Rather than a long boring tutorial, Blizzard on boards players by controlling the early experience. “In most of its games, players start with a [short] tutorial, then play against the A.I. Finally, they start to battle other players, but in a very shallow pool amongst other beginners. They join the main group only after they figure out what’s going on. Even then, the learning process continues. In Overwatch, the “Kill Cam” and “Play of the Game” features showcase short videos that might prove instructive to beginners.”
The key is for players to get immersed in the game quickly by controlling the competition, not by teaching. Thus they are already enjoying the game when they decide whether to come back (or monetize).
- Blow up your games and start over. A lot of your development efforts will fail, even if you are Blizzard or Supercell. Supercell “pops champagne” when a game fails. Blizzard has cancelled as many games as it has shipped. By canceling the games that were once promising but no longer have the magic they need to succeed, it allows your company to focus on the product most likely to succeed.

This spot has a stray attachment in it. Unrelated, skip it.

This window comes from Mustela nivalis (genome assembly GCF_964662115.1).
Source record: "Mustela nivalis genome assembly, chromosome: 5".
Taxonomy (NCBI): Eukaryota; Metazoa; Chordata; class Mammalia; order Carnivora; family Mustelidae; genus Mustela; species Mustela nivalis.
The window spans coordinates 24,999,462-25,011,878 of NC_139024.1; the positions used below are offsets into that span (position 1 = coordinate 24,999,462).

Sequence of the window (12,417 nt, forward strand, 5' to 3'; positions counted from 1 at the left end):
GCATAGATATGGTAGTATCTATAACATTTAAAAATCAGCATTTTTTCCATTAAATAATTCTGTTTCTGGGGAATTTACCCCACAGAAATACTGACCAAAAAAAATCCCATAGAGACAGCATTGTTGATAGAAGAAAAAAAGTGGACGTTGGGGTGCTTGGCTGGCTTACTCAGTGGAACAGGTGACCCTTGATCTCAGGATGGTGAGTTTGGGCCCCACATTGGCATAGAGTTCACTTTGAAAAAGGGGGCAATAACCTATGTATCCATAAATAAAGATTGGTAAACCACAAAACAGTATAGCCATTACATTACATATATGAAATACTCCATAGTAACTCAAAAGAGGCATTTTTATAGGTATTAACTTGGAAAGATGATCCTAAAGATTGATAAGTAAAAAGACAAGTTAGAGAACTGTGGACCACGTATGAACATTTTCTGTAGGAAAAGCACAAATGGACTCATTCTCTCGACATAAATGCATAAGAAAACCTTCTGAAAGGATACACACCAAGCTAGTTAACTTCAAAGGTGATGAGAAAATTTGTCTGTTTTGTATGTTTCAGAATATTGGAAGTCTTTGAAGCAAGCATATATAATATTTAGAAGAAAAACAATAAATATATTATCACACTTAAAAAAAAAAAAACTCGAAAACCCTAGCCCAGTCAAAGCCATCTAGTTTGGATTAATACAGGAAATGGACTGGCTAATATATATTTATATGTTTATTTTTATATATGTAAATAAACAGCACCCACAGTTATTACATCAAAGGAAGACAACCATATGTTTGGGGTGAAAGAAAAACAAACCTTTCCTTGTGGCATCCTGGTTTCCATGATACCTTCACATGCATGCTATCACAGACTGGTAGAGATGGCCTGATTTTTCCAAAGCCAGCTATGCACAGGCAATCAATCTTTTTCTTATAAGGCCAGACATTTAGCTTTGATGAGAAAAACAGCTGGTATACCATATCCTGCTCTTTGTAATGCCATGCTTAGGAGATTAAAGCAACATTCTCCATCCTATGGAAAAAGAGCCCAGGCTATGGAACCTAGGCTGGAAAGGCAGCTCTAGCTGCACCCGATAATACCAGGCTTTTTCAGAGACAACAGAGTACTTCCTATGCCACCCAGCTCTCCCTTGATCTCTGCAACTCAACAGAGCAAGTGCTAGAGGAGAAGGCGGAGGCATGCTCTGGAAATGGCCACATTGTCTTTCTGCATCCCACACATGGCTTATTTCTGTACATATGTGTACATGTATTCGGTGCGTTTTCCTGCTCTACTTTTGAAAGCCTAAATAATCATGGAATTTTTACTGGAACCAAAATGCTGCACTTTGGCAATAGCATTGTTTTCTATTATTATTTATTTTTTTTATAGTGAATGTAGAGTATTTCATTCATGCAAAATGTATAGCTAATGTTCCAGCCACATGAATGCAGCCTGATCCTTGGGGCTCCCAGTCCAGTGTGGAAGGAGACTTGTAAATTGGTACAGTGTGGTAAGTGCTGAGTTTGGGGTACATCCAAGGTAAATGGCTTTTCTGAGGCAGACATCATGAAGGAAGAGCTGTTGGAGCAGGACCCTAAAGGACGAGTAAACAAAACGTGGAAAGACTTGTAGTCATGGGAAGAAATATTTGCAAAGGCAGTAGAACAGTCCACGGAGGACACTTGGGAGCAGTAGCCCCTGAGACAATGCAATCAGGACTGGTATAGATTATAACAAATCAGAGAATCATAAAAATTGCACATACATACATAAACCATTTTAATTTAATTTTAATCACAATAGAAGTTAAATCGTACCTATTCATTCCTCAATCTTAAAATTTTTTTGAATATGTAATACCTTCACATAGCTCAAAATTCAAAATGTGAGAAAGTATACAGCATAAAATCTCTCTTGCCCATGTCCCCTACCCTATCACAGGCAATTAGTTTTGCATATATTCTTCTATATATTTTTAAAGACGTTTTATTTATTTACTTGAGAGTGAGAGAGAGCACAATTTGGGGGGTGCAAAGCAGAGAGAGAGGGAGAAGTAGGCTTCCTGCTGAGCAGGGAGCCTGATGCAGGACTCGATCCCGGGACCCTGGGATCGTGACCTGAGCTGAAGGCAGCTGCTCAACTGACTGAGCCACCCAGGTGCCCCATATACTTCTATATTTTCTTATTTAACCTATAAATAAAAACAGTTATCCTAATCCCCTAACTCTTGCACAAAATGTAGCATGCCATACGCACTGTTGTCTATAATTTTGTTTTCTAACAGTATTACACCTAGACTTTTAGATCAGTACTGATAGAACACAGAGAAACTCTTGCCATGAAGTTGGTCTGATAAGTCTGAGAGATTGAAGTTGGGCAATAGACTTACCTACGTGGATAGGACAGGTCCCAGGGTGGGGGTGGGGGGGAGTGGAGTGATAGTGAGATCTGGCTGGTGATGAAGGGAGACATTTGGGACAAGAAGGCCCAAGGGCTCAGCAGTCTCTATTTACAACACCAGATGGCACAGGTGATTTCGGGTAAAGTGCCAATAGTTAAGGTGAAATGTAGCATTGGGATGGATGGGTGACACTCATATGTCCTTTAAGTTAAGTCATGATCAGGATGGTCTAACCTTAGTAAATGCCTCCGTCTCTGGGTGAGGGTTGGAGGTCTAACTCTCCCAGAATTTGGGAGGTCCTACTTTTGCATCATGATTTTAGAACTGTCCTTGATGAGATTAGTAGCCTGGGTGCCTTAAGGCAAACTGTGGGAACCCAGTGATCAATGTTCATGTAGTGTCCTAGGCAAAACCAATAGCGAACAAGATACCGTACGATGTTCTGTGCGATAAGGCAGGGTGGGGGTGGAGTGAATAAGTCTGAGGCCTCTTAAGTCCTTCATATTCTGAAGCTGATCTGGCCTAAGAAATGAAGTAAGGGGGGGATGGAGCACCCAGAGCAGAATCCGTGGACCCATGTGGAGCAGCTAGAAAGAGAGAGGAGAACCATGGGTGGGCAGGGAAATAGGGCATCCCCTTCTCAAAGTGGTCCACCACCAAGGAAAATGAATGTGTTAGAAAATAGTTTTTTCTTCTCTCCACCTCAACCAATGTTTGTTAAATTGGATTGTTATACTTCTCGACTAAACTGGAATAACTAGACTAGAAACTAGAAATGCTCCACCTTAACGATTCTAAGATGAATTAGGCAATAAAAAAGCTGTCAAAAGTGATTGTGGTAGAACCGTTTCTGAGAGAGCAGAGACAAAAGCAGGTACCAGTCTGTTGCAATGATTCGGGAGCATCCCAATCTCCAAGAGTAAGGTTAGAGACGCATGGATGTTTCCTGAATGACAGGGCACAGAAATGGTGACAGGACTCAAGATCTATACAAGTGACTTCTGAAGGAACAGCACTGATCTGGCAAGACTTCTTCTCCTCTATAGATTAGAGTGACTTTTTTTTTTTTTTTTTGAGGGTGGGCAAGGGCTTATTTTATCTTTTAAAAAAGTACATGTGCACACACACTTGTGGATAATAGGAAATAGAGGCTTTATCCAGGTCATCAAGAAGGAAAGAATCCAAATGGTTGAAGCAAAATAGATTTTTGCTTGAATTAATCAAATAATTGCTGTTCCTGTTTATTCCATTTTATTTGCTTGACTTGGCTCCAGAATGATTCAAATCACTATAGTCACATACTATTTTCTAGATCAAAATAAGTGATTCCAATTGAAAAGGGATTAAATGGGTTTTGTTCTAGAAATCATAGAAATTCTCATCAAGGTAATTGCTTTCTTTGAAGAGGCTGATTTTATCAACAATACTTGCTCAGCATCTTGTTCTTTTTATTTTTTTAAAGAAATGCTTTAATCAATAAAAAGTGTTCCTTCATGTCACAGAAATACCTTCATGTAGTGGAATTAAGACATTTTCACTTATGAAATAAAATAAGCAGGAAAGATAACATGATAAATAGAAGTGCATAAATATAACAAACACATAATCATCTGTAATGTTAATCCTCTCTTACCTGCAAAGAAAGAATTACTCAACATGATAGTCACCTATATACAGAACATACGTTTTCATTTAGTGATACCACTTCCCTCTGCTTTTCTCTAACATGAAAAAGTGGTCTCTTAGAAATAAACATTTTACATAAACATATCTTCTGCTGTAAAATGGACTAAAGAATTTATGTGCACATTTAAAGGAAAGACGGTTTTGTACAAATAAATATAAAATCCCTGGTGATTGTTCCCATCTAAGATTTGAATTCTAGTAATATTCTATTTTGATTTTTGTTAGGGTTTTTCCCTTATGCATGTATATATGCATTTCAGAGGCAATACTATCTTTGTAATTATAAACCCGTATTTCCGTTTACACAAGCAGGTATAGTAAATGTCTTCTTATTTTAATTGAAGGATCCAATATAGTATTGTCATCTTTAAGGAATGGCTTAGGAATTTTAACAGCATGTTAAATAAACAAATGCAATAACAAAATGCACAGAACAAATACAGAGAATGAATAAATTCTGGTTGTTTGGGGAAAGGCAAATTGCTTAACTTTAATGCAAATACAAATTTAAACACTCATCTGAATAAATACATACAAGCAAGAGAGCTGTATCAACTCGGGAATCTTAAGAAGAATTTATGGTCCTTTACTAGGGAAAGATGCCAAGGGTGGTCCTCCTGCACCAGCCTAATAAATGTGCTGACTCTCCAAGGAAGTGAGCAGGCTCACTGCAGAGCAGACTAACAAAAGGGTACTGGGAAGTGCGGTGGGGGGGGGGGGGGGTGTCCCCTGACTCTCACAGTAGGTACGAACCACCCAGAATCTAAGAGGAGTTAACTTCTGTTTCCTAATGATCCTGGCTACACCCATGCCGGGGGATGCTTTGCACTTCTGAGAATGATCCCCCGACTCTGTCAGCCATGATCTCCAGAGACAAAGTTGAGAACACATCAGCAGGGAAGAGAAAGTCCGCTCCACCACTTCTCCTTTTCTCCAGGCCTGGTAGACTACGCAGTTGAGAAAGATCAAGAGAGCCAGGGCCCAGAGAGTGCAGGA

- Polish and prune as you go. One thing that I have not heard from other companies but makes ultimate sense is to polish and tweak your game throughout the development process, rather than at the end. I have seen many times how the last 20 percent is the difference between a hit and a failure. This reality is most obvious in the shooter space, where so many developers have great technology it is not a competitive advantage. It is the little features that generate hits, first shown by Duke Nukem’s unexpected rise in the market in 1996. At Blizzard, “instead of blocking out the larger elements and leaving the fine tweaks for the last stages, they pour effort into polishing each step as they go.” This is a great way to ensure you have a polished product that delights players even for your soft launch.